Essential tremor treatment

essential tremor treatment


Essential tremor (ET) is the most common adult movement disorder. Traditionally considered as a benign disease, it can cause an important physical and psychosocial disability. Drug treatment for ET remains poor and often unsatisfactory. Current therapeutic strategies for ET are reviewed according to the level of discomfort caused by tremor. For mild tremor, nonpharmacological strategies consist of alcohol and acute pharmacological therapy; for moderate tremor, pharmacological therapies (propranolol, gabapentin, primidone, topiramate, alprazolam and other drugs); and for severe tremor, the role of functional surgery is emphasised (thalamic deep brain stimulation, thalamotomy). The more specific treatment of head tremor with the use of botulinum toxin is also discussed. Several points are discussed to guide the immediate research into this disease in the near future. Dystonic tremor is a common symptom in dystonia. Diagnostic criteria for dystonic tremor and differential diagnosis with psychogenic tremor and ET are described. Treatment of dystonic tremor matches the treatment of dystonia. In cases of symptomatic dystonic tremor similar to ET, therapeutic strategies would be the same as for ET.


Basic algorithm of current drug treatment in essential tremor.

ET is characterised by the presence of postural and kinetic tremor. In classic ET, upper limbs (95% of patients) and less commonly the head (34%), lower limbs (30%), voice (12%), tongue (7%), face (5%), and trunk (5%) exhibit postural or kinetic tremor [Elble, 2006 ]. It has traditionally been considered a benign condition because of the perception that it does not reduce life expectancy or cause symptoms other than tremor and impaired tandem walking. However, this disorder may cause substantial physical and psychosocial disability. Tremor amplitude increases gradually over time and patients frequently face growing difficulties with writing, drinking, eating, dressing, speaking, and other fine motor tasks.


ET is a clinical diagnosis. Criteria for definite and probable ET include abnormal bilateral postural or kinetic tremor of the hands in the absence of other neurological signs. The clinical criteria were comprehensively reviewed by the Consensus Statement of the Movement Disorder Society on Tremor [Deuschl et al. 1998 ]. Six routine neurophysiological criteria (EMG and accelerometer) have recently been described [Gironell et al. 2004 ]: (1) rhythmic burst of postural tremor on EMG; (2) tremor frequency superior or equal to 4 Hz; (3) absence of rest tremor or, if present, frequency 1.5Hz lower than the postural tremor; (4) absence of tremor latency from rest to postural position; (5) changes of the dominant frequency peak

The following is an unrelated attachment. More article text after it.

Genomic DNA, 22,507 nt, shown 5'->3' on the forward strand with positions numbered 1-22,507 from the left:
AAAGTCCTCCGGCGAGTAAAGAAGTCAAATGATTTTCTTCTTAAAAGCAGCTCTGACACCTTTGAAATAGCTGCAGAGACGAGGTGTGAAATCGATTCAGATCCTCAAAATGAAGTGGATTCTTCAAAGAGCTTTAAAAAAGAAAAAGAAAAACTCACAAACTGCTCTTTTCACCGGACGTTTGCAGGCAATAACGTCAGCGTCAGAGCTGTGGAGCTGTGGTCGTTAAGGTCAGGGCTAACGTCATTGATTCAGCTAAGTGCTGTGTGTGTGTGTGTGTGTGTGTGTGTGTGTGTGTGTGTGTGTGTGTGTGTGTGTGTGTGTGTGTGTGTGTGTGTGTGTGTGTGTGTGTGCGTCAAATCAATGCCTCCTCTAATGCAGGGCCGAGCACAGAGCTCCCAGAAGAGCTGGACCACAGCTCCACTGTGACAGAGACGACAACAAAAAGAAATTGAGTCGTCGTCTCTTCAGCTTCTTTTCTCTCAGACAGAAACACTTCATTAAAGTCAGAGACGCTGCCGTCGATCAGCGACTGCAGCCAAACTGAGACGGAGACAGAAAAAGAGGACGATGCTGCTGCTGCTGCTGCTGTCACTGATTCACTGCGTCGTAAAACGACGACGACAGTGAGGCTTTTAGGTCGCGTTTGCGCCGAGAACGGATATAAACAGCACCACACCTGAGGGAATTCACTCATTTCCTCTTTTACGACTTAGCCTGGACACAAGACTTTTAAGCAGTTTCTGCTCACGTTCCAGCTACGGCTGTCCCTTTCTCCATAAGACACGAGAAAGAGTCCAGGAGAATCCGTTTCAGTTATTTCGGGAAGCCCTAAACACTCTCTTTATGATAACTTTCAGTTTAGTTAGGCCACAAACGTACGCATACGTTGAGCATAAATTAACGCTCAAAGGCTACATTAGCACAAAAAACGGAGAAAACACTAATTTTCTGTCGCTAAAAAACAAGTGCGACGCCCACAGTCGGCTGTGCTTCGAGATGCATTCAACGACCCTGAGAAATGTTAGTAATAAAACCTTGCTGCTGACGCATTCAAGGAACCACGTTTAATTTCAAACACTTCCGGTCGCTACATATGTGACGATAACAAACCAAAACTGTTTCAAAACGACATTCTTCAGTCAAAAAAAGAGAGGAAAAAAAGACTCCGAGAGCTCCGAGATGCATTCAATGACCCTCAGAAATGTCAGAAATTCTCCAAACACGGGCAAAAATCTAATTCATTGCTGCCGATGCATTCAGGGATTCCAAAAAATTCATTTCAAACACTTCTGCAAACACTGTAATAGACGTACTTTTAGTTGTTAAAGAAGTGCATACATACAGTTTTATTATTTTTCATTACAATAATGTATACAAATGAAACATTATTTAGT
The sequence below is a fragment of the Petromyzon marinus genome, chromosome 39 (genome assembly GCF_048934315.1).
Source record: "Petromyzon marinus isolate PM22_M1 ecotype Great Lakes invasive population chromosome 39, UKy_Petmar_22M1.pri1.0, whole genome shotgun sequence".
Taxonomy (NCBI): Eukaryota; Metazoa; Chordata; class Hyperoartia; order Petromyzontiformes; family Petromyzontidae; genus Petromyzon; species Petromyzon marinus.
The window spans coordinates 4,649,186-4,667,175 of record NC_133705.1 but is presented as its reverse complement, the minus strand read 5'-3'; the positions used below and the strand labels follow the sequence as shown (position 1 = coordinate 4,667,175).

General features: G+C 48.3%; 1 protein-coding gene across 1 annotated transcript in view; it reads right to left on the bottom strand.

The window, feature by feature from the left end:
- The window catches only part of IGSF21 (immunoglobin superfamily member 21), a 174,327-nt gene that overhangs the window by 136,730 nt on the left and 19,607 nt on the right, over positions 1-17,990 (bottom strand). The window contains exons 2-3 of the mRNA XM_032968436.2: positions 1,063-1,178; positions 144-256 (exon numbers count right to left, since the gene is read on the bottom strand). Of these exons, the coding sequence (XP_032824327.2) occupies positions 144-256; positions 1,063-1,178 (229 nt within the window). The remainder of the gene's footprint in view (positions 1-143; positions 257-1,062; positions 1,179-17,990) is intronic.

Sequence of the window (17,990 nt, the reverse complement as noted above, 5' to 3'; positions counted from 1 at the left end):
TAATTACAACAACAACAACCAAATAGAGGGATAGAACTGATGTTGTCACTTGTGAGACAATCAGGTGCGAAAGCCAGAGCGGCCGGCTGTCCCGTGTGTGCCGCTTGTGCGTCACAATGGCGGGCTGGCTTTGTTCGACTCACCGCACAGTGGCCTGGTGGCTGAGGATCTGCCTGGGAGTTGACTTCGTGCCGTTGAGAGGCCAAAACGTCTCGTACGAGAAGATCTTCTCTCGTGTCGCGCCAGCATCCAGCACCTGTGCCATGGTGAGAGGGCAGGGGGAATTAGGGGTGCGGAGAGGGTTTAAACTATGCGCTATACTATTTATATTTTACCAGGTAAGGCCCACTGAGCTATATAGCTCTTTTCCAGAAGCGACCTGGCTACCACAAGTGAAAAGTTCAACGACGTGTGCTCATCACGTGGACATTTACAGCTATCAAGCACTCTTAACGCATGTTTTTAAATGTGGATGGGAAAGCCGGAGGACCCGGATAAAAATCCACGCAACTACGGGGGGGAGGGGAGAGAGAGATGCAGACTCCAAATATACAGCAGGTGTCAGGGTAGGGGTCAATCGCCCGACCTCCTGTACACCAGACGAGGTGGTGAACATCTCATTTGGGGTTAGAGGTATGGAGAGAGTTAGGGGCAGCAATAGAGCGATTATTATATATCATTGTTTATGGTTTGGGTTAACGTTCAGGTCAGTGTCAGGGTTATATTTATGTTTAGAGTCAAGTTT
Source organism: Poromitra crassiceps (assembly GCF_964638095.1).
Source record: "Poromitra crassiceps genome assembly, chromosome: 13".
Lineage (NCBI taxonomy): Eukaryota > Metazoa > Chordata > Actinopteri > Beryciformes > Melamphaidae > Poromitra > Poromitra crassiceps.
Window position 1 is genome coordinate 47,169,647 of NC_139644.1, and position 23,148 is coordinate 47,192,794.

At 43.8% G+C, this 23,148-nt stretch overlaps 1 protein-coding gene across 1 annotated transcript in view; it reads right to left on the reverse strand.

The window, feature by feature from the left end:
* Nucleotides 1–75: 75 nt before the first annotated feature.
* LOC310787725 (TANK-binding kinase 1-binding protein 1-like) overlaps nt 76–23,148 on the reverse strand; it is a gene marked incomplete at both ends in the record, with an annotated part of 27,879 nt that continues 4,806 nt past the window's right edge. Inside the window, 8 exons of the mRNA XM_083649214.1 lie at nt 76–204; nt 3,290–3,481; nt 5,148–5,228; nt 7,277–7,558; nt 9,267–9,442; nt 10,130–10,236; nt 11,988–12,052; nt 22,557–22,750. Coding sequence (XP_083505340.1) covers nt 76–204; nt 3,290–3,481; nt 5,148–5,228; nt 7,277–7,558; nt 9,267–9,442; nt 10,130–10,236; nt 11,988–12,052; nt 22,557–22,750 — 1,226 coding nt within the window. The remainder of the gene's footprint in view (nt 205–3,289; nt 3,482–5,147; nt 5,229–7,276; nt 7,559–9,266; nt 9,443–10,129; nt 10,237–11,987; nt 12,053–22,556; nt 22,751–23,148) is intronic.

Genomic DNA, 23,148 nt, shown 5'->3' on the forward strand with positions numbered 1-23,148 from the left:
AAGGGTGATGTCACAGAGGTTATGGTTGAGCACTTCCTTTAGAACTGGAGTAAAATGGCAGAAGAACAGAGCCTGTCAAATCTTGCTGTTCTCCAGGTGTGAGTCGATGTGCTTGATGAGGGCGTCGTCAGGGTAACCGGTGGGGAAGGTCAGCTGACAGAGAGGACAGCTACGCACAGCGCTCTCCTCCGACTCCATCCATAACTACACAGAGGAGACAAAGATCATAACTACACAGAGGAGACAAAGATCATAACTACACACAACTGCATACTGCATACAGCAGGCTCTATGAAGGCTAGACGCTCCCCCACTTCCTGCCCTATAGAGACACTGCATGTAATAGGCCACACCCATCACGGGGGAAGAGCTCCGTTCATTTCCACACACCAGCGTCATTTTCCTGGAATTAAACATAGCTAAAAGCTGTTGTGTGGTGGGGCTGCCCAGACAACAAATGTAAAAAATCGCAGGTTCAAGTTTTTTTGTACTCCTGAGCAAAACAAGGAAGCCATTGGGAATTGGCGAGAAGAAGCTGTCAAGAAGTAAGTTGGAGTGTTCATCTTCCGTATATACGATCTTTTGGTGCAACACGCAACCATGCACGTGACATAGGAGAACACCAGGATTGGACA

less or equal to 1 Hz after the weight load test; and (6) no changes in tremor amplitude after mental concentration.

There are several recent excellent reviews on ET treatment [Elble, 2006 ; Zesiewich et al. 2005 ]. This paper includes evidence-based medicine observations together with reviewer experience in this field. It is structured according to the severity of patient symptoms.

Management of pauci-symptomatic tremor

Neuroprotective therapy

There are to date no neuroprotective therapies for ET. A genetic locus will likely be found in the future. With the aid of genetic engineering, it will then be possible to replace the causative mutation into the wild-type allele. This would be a presymptomatic and curative therapy for the disease.

Nonpharmacological strategies

In milder cases of ET, drug treatment benefits are insufficient to justify continuous chronic treatment. Physicians should explain to patients that psychostimulants such as coffee, tea and cola drinks may have tremoric effects and that anxiety and stress also worsen tremor amplitude. Nonpharmacological anxiolytic measures may be beneficial in milder cases.


Ethanol is a potent suppressant of ET in many patients, but it has obvious limitations in the chronic treatment of the disorder. It has been reported that alcohol reduces tremor amplitude in 50–90% of cases, but tremor may temporarily worsen after the effects of alcohol have worn off [Koller and Biary, 1984 ]. The mechanism of ethanol in tremor suppression is uncertain. Other alcohols appear to have similar efficacy. Octanol and sodium oxybate were beneficial in pilot studies, but larger double-blind placebo-controlled trials are needed to test the safety, tolerability and efficacy of long-term treatment with these drugs. Sodium oxybate has been approved with restrictions in the United States and several European countries for the treatment of cataplexy [Frucht et al. 2005 ]. In mild cases of tremor, the physician may suggest an occasional alcoholic beverage (i.e. a beer) approximately 30 minutes prior to a tremor discomfort activity.

Pharmacological therapies

Another possibility in patients with mild tremor is the use of pharmacological treatment a short time prior to a concrete tremor discomfort activity. The drug should have a rapid absorption and antitremoric action. The most commonly used of such treatments is propranolol (the characteristics of which are discussed later). A dose of 20–40mg propranolol about 30–60 minutes prior to specific actions disrupted by tremor can be used.

Management of moderate tremor

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